Try this at your own risk!
I'm sharing these documents in the spirit of DIY and creative commons. It's basically the tutorial I wish I had had when I became interested in making video synthesis. I am, however, not an authorized electrician or engineer, so if you decide trying these things you do so at your own risk and take full responsibility of any harms done to yourself, the hardware in use, our Earth and the universe in general.
5 volt DC power source (e.g. Arduino UNO or battery - see "portable version")
Alligator clips wires
For portable version
Positive voltage regulator (5 volt, 1.5 A) - UA7805C
Box for mounting
Step 1: Making the circuit
KVS Oscillator aka Kazz Noizer is a simple voltage-controlled oscillator (or wave generator) which can create audio and/or visuals by adding resistance to the low-voltage circuit.
The KVS Oscillator aka Kazz Noizer is an easy application of the SN74LS629N. The LS629 contains two oscillators running on the same power source but with seperate input for frequency and range control. If you look in the datasheet you can see the different functions of each pin.
Pin information from datasheet
First, we will connect the power and ground pins. Pin 15 and 16 provides power for the oscillators and the chip itself, respectively, and pins 8 and 9 are ground for oscillator and chip. Furthermore, the two "en" pins (pins 6 and 11) need to be grounded.
Chip in breadboard
Connecting to power
Connecting to ground
Next, we add the 100 nf capacitors that makes the oscillation. These should be added between the two CX pins for each oscillator, ie. one between pins 12 and 13, and the other between pins 4 and 5.
Then we put one male-to-female wire to each of the output pins (pin 7 for oscillator #1 and pin 10 for oscillator #2). We'll connect the two female ends to the jack socket in a second. I've chosen a yellow wire for oscillator #1 and an orange wire for oscillator #2 to keep track of the oscillators, but this is not essential.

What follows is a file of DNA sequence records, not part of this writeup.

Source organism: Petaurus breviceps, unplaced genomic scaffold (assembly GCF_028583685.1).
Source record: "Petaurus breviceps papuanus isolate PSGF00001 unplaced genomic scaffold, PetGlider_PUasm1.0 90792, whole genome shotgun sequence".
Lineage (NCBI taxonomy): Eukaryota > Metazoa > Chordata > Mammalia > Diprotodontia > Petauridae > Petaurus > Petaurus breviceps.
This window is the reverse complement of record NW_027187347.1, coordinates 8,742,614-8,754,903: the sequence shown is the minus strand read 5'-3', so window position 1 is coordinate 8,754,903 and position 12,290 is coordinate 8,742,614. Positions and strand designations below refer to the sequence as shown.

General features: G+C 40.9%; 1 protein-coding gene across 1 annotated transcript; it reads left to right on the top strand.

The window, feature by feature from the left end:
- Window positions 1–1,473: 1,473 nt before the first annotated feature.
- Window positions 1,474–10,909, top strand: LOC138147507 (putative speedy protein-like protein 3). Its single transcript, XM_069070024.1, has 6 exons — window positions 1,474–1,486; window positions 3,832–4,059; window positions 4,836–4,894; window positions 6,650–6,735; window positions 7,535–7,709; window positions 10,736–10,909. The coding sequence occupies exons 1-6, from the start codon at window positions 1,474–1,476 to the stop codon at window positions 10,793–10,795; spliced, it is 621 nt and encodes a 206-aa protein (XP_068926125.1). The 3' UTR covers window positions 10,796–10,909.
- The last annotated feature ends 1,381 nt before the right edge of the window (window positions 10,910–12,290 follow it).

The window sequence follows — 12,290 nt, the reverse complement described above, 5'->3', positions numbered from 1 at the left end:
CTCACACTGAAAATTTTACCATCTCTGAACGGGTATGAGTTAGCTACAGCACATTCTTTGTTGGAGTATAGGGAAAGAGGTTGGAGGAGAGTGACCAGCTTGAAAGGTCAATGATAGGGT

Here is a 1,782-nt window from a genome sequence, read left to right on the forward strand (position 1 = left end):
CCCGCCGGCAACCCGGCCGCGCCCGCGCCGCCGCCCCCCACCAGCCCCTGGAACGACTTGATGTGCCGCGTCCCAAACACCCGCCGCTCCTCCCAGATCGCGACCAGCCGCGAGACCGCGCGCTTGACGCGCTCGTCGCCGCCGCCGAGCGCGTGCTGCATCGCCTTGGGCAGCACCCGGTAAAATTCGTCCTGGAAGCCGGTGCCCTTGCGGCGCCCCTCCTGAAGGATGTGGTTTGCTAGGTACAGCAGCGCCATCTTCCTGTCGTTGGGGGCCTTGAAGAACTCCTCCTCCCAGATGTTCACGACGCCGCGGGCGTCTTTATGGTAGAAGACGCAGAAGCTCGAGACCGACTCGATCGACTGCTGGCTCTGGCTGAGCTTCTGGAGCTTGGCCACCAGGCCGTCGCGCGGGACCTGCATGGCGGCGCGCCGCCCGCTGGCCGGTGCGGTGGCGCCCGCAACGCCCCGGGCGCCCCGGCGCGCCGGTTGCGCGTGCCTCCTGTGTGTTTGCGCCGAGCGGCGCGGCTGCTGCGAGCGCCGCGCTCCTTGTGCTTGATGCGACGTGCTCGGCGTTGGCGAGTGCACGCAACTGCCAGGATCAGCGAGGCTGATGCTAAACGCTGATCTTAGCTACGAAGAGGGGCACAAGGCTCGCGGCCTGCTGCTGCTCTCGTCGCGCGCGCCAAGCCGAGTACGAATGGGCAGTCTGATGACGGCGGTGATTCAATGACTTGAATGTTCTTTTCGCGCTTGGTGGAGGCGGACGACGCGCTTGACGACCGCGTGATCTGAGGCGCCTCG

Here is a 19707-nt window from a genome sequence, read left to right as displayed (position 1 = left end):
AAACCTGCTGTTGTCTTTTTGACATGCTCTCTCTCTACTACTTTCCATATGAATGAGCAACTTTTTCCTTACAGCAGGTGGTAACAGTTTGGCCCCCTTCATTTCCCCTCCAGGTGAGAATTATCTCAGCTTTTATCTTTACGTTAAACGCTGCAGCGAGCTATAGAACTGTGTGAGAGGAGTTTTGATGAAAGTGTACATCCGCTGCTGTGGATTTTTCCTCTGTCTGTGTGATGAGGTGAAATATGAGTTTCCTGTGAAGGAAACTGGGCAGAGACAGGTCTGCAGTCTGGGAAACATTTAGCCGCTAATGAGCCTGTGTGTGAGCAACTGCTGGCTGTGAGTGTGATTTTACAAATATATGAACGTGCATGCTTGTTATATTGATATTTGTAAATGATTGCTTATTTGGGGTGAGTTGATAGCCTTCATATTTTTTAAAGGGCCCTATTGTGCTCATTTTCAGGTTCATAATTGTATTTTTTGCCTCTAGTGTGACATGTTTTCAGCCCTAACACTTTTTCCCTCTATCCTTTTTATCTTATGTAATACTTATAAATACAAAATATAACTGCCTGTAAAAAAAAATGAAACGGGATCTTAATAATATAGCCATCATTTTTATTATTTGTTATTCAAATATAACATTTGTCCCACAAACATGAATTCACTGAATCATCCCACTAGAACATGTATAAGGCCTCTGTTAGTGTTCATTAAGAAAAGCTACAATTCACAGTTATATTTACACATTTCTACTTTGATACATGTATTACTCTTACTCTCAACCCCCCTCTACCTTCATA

Adding capacitors (pins 12 to 13 and 4 to 5)
Male-to-female wires on outputs (pin 7 and 10)
We'll connect the two female ends to the jack socket in a second
In the same way, we can connect the frequency and range inputs on pins 2 and 3 (for oscillator #1) and pins 1 and 14 (for oscillator #2) with male-to-male wires. The ends do not need to be connected to anything at this point. Also add one male-to-male wire to the row of power wires.
Wires to frequency and range inputs of each oscillator
One more power (male) and ground (female) wires
Connecting ground and the two outputs to jack socket
Finally, we connect the wires from the output pins, as well as one wire from ground to the jack socket. Connect the power and ground rows to your 5 volt power source and a set of stereo speakers to the jack socket (start at low volume!!), and you should hear a high-pitch noise in each speaker.
Connect to 5 volt power supply
Connect to stereo speakers (start at low volume)
Connect power to each input pin to control pitch